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When Mr. Ely, in Richmond, (exchanged for Mr. Faulkner) called at the office for his passport, a hearty laugh occurred over the brown paper on which it was printed, and which had been contracted, for by the superintendent of public printing. He asked if it was Southern manufacture. The passport officer replied in the affirmative, and suggested that he should exhibit it, the specimen, in the North, and say that although crude in its origin, we would refine upon it, and never cease striving for independence until we could make as good paper as the Yankees. The Yankee M. C. said he had no doubt we would arrive at the dignity of white paper.--Richmond Dispatch.
The Fortress Monroe correspondent of the Baltimore American, gives currency to the assertion that ex-Minister Faulkner, exchanged for Mr. Ely, actually carried despatches from his colleagues in Fort Warren, to the rebel authorities at Richmond, and that he concealed several in the stem of his large pipe, and put a number in the shape and likeness of cigars.--N. Y. Times.
and Gen. Kearney has only his left; send me into the line where there is fighting to be done! I have letters from-- he tried to draw a bundle of letters from his pocket. Mr. Stanton stopped him. Put up your letters, sir; you have spoken for yourself. Your wish shall be granted. The country cannot afford to neglect such men as you! Ere the soldier could thank him for his kindness, his case was noted. He turned to leave, and remarked to the Judge as they left: I shall be proud of my commission, for I feel that I have earned it! This day is the proudest one of my whole life. His heart seemed so light that we doubt if he then realized the loss he had met with, or remembered the weary nights, and the long, long days he had suffered in the vile prisons of the traitor crew. Congressman Ely came in just as he passed along the aisle and remarked: There goes the noblest and most heroic of all our prisoners. He was the pride of the boys — all loved him as though he were a brother.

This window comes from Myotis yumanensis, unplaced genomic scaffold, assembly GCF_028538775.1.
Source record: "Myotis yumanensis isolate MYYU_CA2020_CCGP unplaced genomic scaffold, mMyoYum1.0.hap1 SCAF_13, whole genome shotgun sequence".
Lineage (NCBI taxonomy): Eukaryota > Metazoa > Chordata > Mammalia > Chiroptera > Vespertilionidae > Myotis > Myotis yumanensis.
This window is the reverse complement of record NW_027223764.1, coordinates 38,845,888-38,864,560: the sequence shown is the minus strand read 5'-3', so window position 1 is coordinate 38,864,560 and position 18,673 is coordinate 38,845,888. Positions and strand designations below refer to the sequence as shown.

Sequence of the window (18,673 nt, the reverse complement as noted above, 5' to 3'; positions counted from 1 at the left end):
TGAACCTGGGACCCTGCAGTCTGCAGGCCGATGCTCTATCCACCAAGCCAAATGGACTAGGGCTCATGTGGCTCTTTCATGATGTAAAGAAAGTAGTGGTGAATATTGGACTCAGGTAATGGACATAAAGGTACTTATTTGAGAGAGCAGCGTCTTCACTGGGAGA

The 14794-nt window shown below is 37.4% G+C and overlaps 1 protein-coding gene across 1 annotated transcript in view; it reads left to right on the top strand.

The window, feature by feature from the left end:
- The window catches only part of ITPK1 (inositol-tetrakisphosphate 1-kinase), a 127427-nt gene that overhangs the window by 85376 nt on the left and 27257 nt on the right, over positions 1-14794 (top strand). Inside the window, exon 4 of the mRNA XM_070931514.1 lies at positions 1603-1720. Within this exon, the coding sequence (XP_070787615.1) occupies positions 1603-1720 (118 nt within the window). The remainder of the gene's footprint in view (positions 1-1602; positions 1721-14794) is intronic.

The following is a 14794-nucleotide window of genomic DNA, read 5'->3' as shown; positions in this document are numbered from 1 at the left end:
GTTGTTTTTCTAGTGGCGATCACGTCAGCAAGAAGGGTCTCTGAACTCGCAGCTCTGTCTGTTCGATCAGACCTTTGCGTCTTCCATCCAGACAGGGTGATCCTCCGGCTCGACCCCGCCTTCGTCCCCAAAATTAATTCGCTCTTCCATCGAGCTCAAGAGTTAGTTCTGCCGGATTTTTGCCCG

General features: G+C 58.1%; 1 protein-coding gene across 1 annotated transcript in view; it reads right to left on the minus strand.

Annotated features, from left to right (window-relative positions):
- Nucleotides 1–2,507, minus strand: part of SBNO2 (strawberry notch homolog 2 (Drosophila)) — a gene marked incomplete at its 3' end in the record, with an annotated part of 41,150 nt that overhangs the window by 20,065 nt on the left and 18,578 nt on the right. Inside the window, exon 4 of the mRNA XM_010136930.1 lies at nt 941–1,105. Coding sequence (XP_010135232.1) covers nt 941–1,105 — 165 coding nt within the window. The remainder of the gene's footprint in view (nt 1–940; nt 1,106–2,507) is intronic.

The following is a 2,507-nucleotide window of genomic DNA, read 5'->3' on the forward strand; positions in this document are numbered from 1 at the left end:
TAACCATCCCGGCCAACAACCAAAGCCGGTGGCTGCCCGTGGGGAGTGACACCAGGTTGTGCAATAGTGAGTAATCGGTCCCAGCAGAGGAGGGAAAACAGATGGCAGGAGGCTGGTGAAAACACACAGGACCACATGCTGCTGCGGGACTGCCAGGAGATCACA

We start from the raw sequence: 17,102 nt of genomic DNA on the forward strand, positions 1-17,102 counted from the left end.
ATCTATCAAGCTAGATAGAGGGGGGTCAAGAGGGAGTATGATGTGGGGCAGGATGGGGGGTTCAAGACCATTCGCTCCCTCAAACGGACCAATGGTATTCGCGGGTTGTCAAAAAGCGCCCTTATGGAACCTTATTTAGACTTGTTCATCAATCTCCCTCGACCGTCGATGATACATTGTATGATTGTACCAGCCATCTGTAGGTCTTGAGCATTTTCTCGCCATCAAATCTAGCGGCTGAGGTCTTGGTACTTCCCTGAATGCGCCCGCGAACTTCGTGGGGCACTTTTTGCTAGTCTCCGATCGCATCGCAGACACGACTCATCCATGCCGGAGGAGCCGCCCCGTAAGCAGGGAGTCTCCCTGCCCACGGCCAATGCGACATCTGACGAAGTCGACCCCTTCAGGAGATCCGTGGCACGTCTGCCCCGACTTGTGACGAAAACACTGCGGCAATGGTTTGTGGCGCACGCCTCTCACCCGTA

ntry he had just displayed, and the coolness with which he bore himself when in their power, finally won their respect. The men of Capt. Hunt's company supposed their leader to be killed, and made good their escape to camp. Hunt and the two men with him were so surrounded that escape was impossible. Refusing to give his parole, Capt. Hunt was ironed, and after visiting with his guard several of the towns of Virginia, at length was confined in a tobacco-factory at Richmond. Here he found Mr. Ely and a crowd of fellow-prisoners captured at Bull Run. Amongst them was Lieut. Morrill, of the Engineers. After some weeks passed in close confinement, Capt. Hunt, Lieut. Morrill, and another of the prisoners formed a plan of escape, but the night appointed for their escape found the Captain too ill and weak to make the attempt; but, after a delay of three weeks, finding that his health was becoming still worse, Capt. Hunt urged his friends to make the attempt without him. Unfortunately, a